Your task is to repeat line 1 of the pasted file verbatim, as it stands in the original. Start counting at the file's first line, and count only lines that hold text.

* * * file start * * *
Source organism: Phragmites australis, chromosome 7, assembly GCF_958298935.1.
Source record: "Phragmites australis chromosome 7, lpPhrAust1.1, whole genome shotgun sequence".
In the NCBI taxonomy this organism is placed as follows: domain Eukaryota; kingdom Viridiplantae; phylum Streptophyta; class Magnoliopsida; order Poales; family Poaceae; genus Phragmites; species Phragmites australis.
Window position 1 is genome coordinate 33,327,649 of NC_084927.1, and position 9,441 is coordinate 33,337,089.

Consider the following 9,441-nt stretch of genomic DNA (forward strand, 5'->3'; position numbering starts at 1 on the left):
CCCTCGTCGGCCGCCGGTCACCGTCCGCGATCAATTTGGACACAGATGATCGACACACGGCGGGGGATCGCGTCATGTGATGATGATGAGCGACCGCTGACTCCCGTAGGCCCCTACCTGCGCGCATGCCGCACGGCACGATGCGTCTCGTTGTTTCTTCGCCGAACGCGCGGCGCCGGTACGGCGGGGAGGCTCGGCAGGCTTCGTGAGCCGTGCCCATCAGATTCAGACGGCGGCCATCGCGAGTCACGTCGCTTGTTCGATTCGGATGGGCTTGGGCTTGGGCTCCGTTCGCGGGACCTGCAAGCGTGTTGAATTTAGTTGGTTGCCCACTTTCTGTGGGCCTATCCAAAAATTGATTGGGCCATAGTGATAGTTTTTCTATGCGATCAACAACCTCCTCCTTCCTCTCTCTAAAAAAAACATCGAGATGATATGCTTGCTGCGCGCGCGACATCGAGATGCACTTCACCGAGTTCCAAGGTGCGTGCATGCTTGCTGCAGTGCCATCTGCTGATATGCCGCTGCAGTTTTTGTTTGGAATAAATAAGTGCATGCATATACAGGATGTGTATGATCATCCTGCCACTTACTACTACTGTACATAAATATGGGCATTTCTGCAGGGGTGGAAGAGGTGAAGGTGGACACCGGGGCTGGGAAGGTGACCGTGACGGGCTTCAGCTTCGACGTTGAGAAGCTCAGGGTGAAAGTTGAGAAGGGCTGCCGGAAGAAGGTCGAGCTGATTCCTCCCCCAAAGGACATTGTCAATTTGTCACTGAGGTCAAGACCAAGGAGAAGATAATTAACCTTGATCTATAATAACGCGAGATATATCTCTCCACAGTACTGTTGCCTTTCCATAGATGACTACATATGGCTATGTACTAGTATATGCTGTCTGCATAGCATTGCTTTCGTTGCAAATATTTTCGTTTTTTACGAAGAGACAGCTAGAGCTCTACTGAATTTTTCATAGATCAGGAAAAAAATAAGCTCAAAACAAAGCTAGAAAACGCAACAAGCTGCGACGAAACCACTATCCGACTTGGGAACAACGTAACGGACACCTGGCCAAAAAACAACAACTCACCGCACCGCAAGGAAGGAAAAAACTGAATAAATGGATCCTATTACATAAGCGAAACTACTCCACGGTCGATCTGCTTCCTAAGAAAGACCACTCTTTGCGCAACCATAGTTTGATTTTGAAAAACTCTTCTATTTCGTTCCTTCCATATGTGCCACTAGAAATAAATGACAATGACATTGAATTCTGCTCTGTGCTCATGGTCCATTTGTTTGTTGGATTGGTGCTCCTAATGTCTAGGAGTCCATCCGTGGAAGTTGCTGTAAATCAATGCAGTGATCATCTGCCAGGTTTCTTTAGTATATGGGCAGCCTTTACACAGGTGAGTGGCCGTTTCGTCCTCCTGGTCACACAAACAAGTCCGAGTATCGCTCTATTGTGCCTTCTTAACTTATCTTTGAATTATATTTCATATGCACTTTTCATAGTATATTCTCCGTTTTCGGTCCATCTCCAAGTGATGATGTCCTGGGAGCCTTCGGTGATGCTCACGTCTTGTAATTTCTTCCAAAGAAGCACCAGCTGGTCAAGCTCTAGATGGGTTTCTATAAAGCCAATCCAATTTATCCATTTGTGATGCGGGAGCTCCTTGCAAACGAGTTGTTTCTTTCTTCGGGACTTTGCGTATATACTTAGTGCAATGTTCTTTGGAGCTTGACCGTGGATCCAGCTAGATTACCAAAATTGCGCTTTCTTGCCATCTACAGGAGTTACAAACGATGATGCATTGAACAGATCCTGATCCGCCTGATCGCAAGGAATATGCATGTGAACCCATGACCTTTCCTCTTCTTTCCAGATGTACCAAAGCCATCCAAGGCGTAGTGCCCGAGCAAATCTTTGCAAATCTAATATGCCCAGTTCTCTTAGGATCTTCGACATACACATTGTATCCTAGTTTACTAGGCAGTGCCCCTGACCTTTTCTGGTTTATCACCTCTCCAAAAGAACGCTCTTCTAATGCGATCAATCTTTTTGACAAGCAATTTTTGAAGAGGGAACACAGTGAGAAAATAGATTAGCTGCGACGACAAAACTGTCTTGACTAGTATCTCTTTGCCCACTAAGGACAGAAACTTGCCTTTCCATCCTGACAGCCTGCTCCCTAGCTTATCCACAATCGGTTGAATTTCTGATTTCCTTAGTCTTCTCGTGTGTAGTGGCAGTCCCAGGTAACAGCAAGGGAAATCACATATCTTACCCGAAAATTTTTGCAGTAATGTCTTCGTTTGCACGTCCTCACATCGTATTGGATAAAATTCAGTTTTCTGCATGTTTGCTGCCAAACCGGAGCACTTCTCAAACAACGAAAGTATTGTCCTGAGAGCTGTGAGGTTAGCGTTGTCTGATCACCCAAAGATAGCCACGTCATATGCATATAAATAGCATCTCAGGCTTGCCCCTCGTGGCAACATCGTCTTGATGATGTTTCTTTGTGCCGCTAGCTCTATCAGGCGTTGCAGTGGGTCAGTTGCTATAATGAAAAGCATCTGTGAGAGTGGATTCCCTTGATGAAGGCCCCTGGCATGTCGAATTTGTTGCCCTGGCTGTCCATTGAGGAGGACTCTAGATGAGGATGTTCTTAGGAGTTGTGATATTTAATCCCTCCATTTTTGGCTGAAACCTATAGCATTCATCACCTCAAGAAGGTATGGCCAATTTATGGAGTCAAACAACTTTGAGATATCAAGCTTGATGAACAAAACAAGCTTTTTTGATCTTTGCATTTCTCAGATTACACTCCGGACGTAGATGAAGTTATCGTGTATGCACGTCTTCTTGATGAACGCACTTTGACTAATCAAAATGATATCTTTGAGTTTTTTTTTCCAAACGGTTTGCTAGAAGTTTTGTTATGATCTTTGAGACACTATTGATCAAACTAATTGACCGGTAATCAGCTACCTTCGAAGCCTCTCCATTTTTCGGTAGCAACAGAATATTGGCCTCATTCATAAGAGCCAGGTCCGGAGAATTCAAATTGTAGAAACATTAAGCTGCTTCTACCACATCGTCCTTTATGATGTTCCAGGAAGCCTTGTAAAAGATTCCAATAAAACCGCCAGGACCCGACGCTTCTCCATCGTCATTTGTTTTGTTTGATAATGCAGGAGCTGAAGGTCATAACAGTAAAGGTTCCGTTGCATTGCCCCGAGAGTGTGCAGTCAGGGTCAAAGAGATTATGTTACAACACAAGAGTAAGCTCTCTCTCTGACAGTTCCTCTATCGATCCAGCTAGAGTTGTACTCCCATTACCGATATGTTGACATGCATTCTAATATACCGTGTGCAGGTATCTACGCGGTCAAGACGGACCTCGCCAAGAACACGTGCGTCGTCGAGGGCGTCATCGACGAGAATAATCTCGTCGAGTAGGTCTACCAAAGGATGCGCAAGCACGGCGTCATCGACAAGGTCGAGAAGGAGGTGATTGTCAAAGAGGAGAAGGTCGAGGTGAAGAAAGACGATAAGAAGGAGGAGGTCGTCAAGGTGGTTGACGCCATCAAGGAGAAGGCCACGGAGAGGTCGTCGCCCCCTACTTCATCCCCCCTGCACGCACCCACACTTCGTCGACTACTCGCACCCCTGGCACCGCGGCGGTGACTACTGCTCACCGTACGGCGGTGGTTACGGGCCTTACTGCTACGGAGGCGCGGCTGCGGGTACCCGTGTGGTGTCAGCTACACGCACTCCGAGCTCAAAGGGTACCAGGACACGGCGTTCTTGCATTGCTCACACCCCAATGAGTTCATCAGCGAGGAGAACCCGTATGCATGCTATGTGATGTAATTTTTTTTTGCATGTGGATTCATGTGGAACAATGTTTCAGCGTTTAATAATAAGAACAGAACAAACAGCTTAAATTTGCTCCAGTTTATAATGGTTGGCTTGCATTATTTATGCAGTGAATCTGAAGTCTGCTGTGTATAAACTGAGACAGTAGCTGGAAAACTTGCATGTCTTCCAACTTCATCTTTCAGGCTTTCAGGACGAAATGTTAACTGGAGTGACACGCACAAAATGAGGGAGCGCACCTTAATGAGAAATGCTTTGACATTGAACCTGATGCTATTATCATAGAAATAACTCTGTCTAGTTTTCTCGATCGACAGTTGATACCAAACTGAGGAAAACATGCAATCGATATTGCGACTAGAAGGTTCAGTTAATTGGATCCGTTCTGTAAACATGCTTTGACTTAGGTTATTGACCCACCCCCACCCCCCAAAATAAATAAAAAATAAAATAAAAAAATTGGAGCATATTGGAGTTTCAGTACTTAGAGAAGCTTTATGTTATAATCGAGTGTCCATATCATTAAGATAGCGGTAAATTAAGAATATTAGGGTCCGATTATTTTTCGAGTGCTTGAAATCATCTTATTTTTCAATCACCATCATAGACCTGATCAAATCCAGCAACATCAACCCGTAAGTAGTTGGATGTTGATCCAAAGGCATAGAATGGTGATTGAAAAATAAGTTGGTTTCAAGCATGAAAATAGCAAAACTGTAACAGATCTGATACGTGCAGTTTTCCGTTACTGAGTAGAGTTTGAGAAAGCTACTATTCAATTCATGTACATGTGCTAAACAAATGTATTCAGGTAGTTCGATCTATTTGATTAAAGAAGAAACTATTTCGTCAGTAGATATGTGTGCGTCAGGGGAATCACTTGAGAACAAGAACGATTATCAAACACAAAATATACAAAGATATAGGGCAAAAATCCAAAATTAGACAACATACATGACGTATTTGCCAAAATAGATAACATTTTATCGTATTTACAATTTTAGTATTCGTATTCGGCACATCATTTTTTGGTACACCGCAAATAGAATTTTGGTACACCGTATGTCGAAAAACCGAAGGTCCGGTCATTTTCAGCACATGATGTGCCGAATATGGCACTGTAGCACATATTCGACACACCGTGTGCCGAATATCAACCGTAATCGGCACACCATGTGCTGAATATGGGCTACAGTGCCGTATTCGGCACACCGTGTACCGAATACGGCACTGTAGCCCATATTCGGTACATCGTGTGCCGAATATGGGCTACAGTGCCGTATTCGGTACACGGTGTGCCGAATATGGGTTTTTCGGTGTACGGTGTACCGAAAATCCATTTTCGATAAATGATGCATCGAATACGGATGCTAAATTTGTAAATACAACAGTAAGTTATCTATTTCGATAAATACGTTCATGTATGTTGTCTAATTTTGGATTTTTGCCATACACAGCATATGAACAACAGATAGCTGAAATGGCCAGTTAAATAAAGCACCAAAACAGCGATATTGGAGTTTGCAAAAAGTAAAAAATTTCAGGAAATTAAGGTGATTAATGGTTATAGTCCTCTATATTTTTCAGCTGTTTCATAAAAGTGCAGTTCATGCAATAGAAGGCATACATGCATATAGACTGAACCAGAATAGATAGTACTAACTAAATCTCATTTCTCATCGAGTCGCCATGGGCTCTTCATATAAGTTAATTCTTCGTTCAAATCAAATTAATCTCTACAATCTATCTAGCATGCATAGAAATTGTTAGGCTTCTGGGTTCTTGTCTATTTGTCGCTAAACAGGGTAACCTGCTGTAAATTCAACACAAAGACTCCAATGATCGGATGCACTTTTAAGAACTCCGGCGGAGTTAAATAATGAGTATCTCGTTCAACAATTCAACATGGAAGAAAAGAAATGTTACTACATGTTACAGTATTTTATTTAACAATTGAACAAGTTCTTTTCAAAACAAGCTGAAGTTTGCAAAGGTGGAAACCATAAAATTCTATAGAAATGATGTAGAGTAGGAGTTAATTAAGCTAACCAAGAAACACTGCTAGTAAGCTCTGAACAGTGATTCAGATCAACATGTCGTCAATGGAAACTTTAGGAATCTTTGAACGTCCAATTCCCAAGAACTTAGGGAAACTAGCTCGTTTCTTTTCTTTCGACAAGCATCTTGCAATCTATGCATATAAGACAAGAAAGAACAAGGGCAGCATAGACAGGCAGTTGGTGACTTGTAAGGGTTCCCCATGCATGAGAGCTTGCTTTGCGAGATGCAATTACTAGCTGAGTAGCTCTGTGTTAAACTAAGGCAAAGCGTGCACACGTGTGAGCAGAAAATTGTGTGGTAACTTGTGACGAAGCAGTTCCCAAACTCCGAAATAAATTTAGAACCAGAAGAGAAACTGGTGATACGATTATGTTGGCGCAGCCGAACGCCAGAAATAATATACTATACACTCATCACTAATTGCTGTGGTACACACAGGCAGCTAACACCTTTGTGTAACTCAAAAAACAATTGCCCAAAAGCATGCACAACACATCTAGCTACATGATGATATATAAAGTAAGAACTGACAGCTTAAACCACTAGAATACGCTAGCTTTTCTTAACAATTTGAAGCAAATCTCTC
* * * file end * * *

Source organism: Phragmites australis, chromosome 7, assembly GCF_958298935.1.